The irony of Internet buzz is that so much of it comes to us on paper. Truth and fantasy are mixed freely in the books and magazine articles that CEOs turn to for help in starting and growing their businesses. The following is just a sample:
"Maurice Saatchi, a prominent figure in the advertising industry, forecast that in 40 years, electronic retailing will eliminate the need for physical stores. Andersen Consulting predicted that in the next decade, 20 % of supermarket shopping will be conducted through non-store electronic channels. Negroponte argued that, as a consequence of electronic distribution, 'videocassette-rental stores will go out of business in less than ten years.' And Jupiter Communications, a New York market research firm, estimated that interactive home shopping would expand to $82.35 billion by the year 2003."
--Raymond R. Burke, in "Do You See What I See? The Future of Virtual Shopping," Journal of the Academy of Marketing Science, fall 1997
"The Internet and its impact are currently being underhyped. The Internet ... will rewrite the rules of entire industries. Those firms that become masters of electronic commerce will have vast new opportunities made available to them. Those that do not will quickly become irrelevant, because competing in the new millennium without electronic commerce capabilities will be similar to trying to compete today without a sales force or a telephone."
--Malcolm Frank, in "The Realities of Web-Based Electronic Commerce," Strategy & Leadership, May 15, 1997
"'The Internet will drive half of today's retailers out of business.' (research by International Business Development Corp.)"
--Quoted by author Michael de Kare-Silver, in E-shock (Amacom, 1999)
"Your job as a manager, as an entrepreneur, as a consumer, and as an individual is to master the BLUR, to keep the acceleration going, to keep your world changing and off balance. Stop trying to slow it down. ... Your imperative is to create a community of like-minded players, wherever they are physically. ... Where does your intended community go today? Link to all those places. Show up in front of all those people like Coke -- six virtual feet away."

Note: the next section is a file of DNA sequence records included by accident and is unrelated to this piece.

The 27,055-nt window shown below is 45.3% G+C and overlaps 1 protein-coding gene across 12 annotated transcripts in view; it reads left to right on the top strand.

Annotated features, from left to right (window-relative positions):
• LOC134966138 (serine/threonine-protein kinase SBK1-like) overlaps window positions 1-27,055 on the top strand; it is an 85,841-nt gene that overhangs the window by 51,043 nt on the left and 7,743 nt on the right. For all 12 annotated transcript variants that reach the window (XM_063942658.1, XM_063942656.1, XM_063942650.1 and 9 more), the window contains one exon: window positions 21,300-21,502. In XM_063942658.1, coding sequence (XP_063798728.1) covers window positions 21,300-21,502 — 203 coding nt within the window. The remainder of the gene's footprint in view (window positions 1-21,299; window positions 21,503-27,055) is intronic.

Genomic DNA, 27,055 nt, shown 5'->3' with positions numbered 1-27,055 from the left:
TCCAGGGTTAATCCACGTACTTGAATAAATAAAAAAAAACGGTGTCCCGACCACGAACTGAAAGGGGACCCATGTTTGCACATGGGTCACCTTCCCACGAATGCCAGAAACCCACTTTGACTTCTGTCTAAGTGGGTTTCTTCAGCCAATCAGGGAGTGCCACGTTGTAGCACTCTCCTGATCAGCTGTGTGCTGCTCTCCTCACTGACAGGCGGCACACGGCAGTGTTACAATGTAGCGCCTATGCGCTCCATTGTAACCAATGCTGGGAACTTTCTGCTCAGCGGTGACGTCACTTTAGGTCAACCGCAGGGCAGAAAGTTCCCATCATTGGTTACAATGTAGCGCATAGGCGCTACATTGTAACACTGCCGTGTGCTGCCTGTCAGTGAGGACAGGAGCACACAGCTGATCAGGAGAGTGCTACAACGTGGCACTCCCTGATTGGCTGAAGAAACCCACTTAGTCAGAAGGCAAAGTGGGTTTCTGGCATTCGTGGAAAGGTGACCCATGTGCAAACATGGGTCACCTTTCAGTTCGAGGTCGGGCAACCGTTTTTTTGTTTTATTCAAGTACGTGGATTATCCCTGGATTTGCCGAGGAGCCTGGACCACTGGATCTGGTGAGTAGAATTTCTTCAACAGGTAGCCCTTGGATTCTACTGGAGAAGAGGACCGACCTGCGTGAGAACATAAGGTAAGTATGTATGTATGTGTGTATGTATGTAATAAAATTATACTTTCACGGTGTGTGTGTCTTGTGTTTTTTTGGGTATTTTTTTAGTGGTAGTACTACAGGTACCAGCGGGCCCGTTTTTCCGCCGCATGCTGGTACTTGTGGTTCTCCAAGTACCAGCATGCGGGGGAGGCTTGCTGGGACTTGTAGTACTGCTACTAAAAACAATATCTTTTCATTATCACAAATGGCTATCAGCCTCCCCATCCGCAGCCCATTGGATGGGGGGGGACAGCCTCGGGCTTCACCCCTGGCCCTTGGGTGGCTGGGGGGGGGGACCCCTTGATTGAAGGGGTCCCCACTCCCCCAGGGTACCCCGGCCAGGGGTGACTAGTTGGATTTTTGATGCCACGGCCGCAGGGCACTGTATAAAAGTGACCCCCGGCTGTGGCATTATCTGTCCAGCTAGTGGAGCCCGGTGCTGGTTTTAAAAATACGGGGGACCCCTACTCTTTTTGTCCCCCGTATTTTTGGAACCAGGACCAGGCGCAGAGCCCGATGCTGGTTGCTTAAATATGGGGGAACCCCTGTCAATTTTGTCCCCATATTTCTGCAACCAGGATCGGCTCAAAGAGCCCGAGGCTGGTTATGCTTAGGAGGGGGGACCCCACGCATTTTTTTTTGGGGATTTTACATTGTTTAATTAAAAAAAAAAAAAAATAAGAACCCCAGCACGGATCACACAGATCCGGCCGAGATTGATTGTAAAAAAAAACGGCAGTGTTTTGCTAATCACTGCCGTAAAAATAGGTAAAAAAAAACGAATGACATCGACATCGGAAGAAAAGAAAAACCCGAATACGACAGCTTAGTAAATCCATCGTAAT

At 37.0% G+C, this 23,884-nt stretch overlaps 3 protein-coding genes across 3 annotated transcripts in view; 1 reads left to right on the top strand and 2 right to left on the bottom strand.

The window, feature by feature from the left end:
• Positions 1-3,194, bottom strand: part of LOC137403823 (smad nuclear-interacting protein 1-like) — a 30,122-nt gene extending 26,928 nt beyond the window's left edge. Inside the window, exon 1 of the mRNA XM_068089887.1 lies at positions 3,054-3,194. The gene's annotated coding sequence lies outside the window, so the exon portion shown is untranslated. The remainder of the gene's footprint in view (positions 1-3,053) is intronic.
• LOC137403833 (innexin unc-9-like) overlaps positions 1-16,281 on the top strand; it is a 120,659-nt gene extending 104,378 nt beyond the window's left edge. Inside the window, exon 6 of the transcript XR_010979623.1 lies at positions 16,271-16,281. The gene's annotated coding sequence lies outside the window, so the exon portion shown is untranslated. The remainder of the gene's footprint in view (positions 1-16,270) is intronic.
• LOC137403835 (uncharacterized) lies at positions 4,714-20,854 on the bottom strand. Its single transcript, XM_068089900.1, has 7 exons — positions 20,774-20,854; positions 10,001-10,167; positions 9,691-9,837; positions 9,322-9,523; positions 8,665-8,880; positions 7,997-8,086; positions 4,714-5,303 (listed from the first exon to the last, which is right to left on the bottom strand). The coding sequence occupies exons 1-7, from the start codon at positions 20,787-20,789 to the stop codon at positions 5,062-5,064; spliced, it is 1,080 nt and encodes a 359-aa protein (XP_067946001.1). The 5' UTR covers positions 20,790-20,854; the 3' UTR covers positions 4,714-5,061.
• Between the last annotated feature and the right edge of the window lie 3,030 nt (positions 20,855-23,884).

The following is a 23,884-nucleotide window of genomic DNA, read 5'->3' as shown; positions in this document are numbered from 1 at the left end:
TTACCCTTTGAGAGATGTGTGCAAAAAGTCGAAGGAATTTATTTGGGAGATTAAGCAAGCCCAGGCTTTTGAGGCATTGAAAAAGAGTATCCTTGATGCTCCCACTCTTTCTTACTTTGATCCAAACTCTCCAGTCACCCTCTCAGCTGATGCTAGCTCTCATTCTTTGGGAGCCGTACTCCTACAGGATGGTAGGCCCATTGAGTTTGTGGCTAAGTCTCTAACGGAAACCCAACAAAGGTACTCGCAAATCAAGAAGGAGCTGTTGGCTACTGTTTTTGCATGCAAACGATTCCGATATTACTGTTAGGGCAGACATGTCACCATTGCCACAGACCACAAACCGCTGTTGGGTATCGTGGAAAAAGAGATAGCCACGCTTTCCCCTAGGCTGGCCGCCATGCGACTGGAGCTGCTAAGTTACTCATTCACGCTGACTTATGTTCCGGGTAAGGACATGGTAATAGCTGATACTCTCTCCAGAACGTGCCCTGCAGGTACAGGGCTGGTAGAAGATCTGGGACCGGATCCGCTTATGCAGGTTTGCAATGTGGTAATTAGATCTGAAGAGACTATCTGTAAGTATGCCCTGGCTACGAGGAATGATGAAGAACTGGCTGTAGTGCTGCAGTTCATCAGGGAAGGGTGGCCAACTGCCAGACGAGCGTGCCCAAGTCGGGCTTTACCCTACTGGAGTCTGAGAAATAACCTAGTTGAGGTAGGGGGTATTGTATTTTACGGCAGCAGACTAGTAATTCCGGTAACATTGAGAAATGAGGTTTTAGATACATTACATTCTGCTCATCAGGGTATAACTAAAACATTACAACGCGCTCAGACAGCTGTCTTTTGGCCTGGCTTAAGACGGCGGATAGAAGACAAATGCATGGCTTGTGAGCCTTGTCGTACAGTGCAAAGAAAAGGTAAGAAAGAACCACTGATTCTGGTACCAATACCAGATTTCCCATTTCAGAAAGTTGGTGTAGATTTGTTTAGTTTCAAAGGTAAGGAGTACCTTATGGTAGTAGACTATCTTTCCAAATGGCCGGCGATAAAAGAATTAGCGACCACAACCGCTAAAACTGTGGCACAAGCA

--Stan Davis and Christopher Meyer, in Blur (Addison-Wesley, 1998)
"By 2000, online sales hit US $10 billion, still small by overall retail standards. Around 2005, 20% of Americans teleshop for groceries."
--Peter Schwartz and Peter Leyden, in "The Long Boom: A History of the Future," Wired, July 1997
"The only sure loser is the 'fast follower.' Fast followers are always too late. It is better to be too early five times than be too late once."
--Philip Evans and Thomas S. Wurster, in Blown to Bits (Harvard Business School Press, 2000)
"If you want to direct traffic to your site, you don't do it on the site. Better to turn your answering machine off and advertise in the newspaper. ... Listen to Eric Schmidt, chairman and CEO of Novell. In a 1997 speech, he alluded to the urgency of getting seen before you get rich. Be everywhere first, he said, then think about profit. 'You have to get the revenue later; ubiquity first, revenue later. That's what URL stands for."
--Thomas M. Siebel and Pat House, in Cyber Rules (Currency/Doubleday, 1999)
"Society is hurtling into the Cybercorp Revolution at warp speed. By the time it has run its course, the changes wrought will be far greater even than those of the Industrial Revolution."
--James Martin, in Cybercorp (Amacom, 1996)
About private investment in Internet stocks: "It's a sucker's game, based on hype."
--William A. Sahlman, professor of business administration, Harvard Business School
THE 7 MYTHS OF THE WEB ECONOMY
- Tales my guru told me
- Dispatches from the Web economy
Back to Intro, "I Was Seduced by the Web Economy"